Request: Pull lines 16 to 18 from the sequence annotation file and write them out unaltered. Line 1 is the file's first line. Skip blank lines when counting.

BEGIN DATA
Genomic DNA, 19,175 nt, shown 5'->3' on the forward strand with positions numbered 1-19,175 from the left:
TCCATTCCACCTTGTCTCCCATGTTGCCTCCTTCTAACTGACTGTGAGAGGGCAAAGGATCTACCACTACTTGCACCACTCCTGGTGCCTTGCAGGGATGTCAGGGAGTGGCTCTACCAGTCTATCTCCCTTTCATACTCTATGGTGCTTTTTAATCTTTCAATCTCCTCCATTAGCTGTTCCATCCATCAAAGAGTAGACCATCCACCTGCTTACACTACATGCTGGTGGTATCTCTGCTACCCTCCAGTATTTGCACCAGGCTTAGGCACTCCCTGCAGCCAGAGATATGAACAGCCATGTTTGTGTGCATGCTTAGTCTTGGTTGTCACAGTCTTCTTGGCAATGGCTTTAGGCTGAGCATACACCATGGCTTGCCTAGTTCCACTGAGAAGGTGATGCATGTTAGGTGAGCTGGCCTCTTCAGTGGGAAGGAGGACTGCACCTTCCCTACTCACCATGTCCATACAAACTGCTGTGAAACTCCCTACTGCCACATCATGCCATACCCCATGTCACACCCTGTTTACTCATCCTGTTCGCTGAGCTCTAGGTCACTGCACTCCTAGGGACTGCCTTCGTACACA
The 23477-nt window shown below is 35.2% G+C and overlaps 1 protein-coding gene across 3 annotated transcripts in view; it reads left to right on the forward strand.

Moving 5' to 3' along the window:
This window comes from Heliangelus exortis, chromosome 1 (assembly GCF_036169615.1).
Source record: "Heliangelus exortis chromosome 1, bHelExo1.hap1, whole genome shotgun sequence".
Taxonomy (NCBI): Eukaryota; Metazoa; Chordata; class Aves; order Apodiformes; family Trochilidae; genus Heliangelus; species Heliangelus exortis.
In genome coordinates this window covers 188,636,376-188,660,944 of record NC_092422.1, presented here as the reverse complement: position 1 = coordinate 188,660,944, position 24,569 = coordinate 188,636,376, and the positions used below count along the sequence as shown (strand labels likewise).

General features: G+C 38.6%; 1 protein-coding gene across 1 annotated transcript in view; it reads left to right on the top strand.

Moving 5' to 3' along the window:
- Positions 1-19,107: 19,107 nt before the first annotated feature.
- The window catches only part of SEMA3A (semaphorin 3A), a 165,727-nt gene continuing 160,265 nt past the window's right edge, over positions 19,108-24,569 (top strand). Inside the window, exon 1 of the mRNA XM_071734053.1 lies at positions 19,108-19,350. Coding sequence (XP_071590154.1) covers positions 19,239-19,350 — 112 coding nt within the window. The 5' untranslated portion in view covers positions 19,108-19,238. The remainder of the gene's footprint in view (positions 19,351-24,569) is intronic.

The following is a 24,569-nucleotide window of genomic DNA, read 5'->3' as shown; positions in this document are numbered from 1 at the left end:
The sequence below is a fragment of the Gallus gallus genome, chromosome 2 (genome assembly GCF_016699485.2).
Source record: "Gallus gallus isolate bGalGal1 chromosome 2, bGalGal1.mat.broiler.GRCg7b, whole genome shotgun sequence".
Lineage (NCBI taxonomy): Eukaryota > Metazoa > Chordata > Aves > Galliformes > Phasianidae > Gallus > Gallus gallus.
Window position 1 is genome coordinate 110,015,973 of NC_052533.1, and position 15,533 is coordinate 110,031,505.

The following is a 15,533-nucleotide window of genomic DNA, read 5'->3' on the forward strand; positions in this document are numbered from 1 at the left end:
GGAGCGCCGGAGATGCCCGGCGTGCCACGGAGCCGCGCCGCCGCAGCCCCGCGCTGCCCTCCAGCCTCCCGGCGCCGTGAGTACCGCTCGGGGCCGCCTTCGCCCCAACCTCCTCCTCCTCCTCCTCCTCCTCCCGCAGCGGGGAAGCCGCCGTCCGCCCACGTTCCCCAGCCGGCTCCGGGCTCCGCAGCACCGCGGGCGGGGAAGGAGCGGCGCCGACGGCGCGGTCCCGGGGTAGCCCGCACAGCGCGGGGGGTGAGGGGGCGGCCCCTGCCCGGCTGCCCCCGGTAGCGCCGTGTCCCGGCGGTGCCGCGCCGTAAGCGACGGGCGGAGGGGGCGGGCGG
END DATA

Lineage (NCBI taxonomy): Eukaryota > Metazoa > Chordata > Aves > Galliformes > Phasianidae > Gallus > Gallus gallus.
Window position 1 is genome coordinate 110,015,973 of NC_052533.1, and position 15,533 is coordinate 110,031,505.

The following is a 15,533-nucleotide window of genomic DNA, read 5'->3' on the forward strand; positions in this document are numbered from 1 at the left end: